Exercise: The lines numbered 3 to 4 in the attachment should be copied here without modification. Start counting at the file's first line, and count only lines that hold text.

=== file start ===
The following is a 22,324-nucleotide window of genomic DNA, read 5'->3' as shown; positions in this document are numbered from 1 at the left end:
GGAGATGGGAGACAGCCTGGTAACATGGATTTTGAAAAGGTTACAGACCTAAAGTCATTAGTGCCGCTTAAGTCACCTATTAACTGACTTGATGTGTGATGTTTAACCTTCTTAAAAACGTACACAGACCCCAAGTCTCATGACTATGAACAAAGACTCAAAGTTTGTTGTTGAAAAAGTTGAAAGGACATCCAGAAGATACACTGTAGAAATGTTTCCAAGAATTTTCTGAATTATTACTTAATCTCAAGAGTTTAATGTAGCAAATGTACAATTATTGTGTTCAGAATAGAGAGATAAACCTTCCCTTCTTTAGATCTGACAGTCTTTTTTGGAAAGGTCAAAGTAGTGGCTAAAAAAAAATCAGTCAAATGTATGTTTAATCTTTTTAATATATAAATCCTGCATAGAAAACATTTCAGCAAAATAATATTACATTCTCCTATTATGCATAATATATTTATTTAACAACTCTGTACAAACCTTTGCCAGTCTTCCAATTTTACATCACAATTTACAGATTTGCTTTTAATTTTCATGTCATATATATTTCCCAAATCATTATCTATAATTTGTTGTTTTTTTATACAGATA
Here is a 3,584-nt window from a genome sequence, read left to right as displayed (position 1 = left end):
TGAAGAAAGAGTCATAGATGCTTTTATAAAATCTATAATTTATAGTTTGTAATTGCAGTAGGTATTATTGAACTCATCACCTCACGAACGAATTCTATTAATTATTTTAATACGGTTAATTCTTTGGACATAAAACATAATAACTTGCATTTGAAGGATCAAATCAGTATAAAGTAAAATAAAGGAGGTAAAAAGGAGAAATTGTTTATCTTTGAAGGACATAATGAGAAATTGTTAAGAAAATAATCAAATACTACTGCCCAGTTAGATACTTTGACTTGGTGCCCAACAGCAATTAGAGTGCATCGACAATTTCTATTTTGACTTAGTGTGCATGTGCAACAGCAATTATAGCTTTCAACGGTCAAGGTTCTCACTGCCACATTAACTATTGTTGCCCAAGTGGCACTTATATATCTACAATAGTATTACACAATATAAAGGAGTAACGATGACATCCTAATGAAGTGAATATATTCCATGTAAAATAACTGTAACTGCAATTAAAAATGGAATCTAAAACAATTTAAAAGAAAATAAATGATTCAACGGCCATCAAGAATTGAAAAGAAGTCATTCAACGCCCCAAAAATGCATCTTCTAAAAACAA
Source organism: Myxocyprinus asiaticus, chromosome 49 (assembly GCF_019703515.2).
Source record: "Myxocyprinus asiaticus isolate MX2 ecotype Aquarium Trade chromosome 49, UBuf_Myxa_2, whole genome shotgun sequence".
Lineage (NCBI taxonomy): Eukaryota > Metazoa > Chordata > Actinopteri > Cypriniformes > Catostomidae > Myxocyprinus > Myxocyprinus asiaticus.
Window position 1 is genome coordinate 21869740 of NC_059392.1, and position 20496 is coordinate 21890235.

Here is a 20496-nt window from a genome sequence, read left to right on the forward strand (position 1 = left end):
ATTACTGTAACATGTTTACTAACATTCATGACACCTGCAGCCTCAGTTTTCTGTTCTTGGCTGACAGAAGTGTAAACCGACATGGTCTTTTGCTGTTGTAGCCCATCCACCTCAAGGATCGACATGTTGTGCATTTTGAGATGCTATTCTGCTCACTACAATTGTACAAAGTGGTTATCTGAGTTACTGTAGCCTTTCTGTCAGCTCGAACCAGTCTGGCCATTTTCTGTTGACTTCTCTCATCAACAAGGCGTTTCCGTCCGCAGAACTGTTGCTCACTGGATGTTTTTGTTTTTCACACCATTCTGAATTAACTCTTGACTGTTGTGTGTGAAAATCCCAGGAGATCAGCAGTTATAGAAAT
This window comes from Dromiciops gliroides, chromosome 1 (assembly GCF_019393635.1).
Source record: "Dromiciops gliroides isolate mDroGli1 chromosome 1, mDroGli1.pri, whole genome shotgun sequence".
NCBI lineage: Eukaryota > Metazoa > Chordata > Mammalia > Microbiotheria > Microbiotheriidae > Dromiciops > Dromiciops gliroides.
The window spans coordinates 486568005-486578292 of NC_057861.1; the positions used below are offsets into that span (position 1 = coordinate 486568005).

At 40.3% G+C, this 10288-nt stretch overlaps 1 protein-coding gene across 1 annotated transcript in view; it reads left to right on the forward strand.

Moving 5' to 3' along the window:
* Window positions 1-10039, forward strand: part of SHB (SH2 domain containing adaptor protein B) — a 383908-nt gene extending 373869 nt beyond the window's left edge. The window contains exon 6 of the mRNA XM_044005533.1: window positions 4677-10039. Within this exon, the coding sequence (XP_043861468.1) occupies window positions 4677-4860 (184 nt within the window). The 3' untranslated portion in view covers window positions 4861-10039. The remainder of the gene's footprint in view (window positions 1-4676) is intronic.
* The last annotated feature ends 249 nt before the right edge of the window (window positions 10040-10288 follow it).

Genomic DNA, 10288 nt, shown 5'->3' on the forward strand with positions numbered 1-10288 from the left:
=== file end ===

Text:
Here is a 3,584-nt window from a genome sequence, read left to right as displayed (position 1 = left end):
TGAAGAAAGAGTCATAGATGCTTTTATAAAATCTATAATTTATAGTTTGTAATTGCAGTAGGTATTATTGAACTCATCACCTCACGAACGAATTCTATTAATTATTTTAATACGGTTAATTCTTTGGACATAAAACATAATAACTTGCATTTGAAGGATCAAATCAGTATAAAGTAAAATAAAGGAGGTAAAAAGGAGAAATTGTTTATCTTTGAAGGACATAATGAGAAATTGTTAAGAAAATAATCAAATACTACTGCCCAGTTAGATACTTTGACTTGGTGCCCAACAGCAATTAGAGTGCATCGACAATTTCTATTTTGACTTAGTGTGCATGTGCAACAGCAATTATAGCTTTCAACGGTCAAGGTTCTCACTGCCACATTAACTATTGTTGCCCAAGTGGCACTTATATATCTACAATAGTATTACACAATATAAAGGAGTAACGATGACATCCTAATGAAGTGAATATATTCCATGTAAAATAACTGTAACTGCAATTAAAAATGGAATCTAAAACAATTTAAAAGAAAATAAATGATTCAACGGCCATCAAGAATTGAAAAGAAGTCATTCAACGCCCCAAAAATGCATCTTCTAAAAACAA